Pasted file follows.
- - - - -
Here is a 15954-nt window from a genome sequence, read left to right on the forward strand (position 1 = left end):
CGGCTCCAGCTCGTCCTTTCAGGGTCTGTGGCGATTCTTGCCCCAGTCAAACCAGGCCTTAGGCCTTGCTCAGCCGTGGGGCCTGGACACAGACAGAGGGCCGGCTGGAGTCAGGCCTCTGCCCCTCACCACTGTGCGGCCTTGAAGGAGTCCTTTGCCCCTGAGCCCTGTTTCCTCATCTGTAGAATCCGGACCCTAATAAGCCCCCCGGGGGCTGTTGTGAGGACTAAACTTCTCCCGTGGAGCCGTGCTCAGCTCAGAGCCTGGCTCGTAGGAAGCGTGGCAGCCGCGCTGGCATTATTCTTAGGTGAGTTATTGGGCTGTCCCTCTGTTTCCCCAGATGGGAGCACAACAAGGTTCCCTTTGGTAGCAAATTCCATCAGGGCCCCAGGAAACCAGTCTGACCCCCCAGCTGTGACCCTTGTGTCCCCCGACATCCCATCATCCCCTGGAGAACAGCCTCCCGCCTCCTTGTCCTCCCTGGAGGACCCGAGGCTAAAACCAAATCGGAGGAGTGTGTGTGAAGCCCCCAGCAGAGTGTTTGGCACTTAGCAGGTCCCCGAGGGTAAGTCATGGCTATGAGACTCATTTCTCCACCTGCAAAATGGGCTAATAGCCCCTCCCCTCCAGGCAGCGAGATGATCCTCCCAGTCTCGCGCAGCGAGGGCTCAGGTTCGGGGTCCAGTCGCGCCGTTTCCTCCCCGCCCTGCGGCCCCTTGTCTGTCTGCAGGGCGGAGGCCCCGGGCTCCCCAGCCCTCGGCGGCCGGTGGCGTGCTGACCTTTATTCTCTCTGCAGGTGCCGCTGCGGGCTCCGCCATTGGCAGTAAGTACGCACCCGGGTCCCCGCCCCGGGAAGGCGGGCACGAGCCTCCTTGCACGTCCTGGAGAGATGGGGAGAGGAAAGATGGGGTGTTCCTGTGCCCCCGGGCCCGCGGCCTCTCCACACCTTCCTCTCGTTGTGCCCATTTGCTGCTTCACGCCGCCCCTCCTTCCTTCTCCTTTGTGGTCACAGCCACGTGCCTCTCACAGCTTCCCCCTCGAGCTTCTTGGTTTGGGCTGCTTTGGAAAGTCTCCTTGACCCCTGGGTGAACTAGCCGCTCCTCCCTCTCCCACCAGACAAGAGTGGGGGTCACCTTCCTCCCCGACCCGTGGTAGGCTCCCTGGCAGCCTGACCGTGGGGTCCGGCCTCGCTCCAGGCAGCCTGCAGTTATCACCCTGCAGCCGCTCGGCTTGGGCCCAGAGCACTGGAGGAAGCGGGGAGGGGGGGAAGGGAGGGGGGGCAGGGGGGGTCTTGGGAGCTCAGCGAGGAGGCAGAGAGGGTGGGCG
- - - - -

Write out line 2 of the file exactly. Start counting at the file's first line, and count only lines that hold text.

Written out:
CGGCTCCAGCTCGTCCTTTCAGGGTCTGTGGCGATTCTTGCCCCAGTCAAACCAGGCCTTAGGCCTTGCTCAGCCGTGGGGCCTGGACACAGACAGAGGGCCGGCTGGAGTCAGGCCTCTGCCCCTCACCACTGTGCGGCCTTGAAGGAGTCCTTTGCCCCTGAGCCCTGTTTCCTCATCTGTAGAATCCGGACCCTAATAAGCCCCCCGGGGGCTGTTGTGAGGACTAAACTTCTCCCGTGGAGCCGTGCTCAGCTCAGAGCCTGGCTCGTAGGAAGCGTGGCAGCCGCGCTGGCATTATTCTTAGGTGAGTTATTGGGCTGTCCCTCTGTTTCCCCAGATGGGAGCACAACAAGGTTCCCTTTGGTAGCAAATTCCATCAGGGCCCCAGGAAACCAGTCTGACCCCCCAGCTGTGACCCTTGTGTCCCCCGACATCCCATCATCCCCTGGAGAACAGCCTCCCGCCTCCTTGTCCTCCCTGGAGGACCCGAGGCTAAAACCAAATCGGAGGAGTGTGTGTGAAGCCCCCAGCAGAGTGTTTGGCACTTAGCAGGTCCCCGAGGGTAAGTCATGGCTATGAGACTCATTTCTCCACCTGCAAAATGGGCTAATAGCCCCTCCCCTCCAGGCAGCGAGATGATCCTCCCAGTCTCGCGCAGCGAGGGCTCAGGTTCGGGGTCCAGTCGCGCCGTTTCCTCCCCGCCCTGCGGCCCCTTGTCTGTCTGCAGGGCGGAGGCCCCGGGCTCCCCAGCCCTCGGCGGCCGGTGGCGTGCTGACCTTTATTCTCTCTGCAGGTGCCGCTGCGGGCTCCGCCATTGGCAGTAAGTACGCACCCGGGTCCCCGCCCCGGGAAGGCGGGCACGAGCCTCCTTGCACGTCCTGGAGAGATGGGGAGAGGAAAGATGGGGTGTTCCTGTGCCCCCGGGCCCGCGGCCTCTCCACACCTTCCTCTCGTTGTGCCCATTTGCTGCTTCACGCCGCCCCTCCTTCCTTCTCCTTTGTGGTCACAGCCACGTGCCTCTCACAGCTTCCCCCTCGAGCTTCTTGGTTTGGGCTGCTTTGGAAAGTCTCCTTGACCCCTGGGTGAACTAGCCGCTCCTCCCTCTCCCACCAGACAAGAGTGGGGGTCACCTTCCTCCCCGACCCGTGGTAGGCTCCCTGGCAGCCTGACCGTGGGGTCCGGCCTCGCTCCAGGCAGCCTGCAGTTATCACCCTGCAGCCGCTCGGCTTGGGCCCAGAGCACTGGAGGAAGCGGGGAGGGGGGGAAGGGAGGGGGGGCAGGGGGGGTCTTGGGAGCTCAGCGAGGAGGCAGAGAGGGTGGGCG